Posted by: Loren Coleman on July 24th, 2008
The extinct Atlas bear (Ursus crowtheri), above, continues to live on in dispute, even here on the pages of Cryptomundo. Today, round two in the battle between a German commentator and a French respondent.
Michel Raynal is one of the foremost cryptozoologists in Europe, the webmaster of Virtual Institute of Cryptozoology, the first French site devoted to cryptozoological research.
Raynal, pictured above, passes along some comments, below, in response to German comment maker Sordes’s claims on the Atlas bear published at Cryptomundo, which can be found more completely here:
“Around 1900 (or a bit later) bones of this animals were discovered in a cave associated with late roman artefacts”
Not around 1900: it was a discovery by Bourguignat (1867, 1870), but as no stratigraphic survey was made, the case was considered controversial.
“The Jardin de Plantes in Paris even housed a specimen which was a present from the emperor of Morocco.”
No, the specimen was sent to the Marseilles (not Paris) museum as mentioned by Loche (1867), but we have no remains of this animal (neither a skull nor a pelt), and no mention in the museum of Marseilles archives (which were burnt at one time).
“I have never heard before that the existence of the Atlas bear was ever in doubt. I made a lot of research about this animal for a chapter in my book about holocene megafauna-extinctions, and there was never any hint that there was criticisms about its existence”
I wonder what kind of research he made, as the existence of this bear was greatly disputed by such authorities as mammologist Angel Cabrera (1932) and even much more recently by Kazimierz Kowalski and Barbara Kowalska-Rzebik (1991), as stated on my own web pages, which provides the most documented analysis on the Atlas bear, including the data for the anecdotes above.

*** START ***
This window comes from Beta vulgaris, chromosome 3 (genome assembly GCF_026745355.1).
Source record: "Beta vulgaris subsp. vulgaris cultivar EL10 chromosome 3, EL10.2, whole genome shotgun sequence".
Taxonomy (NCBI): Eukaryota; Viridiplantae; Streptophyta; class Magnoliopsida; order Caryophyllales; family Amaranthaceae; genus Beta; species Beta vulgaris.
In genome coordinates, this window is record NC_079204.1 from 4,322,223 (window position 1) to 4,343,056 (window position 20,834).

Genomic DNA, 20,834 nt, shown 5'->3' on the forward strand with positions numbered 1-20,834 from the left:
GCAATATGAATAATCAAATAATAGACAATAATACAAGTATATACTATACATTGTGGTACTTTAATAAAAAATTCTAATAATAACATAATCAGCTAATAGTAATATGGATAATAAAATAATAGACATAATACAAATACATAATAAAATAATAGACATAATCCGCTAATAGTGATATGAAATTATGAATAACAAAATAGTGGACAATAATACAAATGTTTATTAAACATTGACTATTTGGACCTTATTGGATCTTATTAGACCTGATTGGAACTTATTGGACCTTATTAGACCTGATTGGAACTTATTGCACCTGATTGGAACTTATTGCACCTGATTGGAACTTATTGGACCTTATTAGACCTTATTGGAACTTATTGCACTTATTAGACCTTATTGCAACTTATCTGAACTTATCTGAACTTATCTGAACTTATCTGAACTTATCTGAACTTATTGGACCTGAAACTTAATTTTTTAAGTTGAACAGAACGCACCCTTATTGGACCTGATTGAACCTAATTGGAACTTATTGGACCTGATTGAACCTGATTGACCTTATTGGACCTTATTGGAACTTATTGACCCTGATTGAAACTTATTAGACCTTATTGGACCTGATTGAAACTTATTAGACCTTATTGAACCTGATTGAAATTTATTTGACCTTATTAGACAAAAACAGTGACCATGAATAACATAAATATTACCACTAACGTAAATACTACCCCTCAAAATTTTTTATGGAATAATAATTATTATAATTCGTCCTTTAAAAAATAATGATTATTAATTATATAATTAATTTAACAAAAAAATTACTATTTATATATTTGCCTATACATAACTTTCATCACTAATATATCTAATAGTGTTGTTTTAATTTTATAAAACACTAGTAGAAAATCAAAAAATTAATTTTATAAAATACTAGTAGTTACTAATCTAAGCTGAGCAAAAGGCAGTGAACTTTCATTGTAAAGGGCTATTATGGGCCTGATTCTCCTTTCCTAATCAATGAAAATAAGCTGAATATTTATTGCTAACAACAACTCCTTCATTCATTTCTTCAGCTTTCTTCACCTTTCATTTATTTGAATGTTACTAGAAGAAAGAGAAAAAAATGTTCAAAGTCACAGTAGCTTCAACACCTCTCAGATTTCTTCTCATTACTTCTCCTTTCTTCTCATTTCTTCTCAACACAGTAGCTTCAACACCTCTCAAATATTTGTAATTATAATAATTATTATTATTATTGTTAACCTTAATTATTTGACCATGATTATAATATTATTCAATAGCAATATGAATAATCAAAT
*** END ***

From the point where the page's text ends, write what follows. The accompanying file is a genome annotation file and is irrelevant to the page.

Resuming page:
The referenced pages are in French, and can be found at Michel Raynal’s site, entitled “L’ours de l’Atlas a vraiment existé par Michel Raynal (dernière mise à jour : 08 octobre 2005)” and “L’ours de l’Atlas (dernière mise à jour : 09 août 1999).” Found at his Virtual Institute of Cryptozoology, and you will discover these French essays within his “Une discipline qui enregistre des succès (dernière mise à jour : 06 juillet 2003),” specifically here.
Loren Coleman is one of the world’s leading cryptozoologists, some say “the” leading living cryptozoologist. Certainly, he is acknowledged as the current living American researcher and writer who has most popularized cryptozoology in the late 20th and early 21st centuries. Starting his fieldwork and investigations in 1960, after traveling and trekking extensively in pursuit of cryptozoological mysteries, Coleman began writing to share his experiences in 1969. An honorary member of Ivan T. Sanderson’s Society for the Investigation of the Unexplained in the 1970s, Coleman has been bestowed with similar honorary memberships of the North Idaho College Cryptozoology Club in 1983, and in subsequent years, that of the British Columbia Scientific Cryptozoology Club, CryptoSafari International, and other international organizations. He was also a Life Member and Benefactor of the International Society of Cryptozoology (now-defunct). Loren Coleman’s daily blog, as a member of the Cryptomundo Team, served as an ongoing avenue of communication for the ever-growing body of cryptozoo news from 2005 through 2013. He returned as an infrequent contributor beginning Halloween week of 2015. Coleman is the founder in 2003, and current director of the International Cryptozoology Museum in Portland, Maine.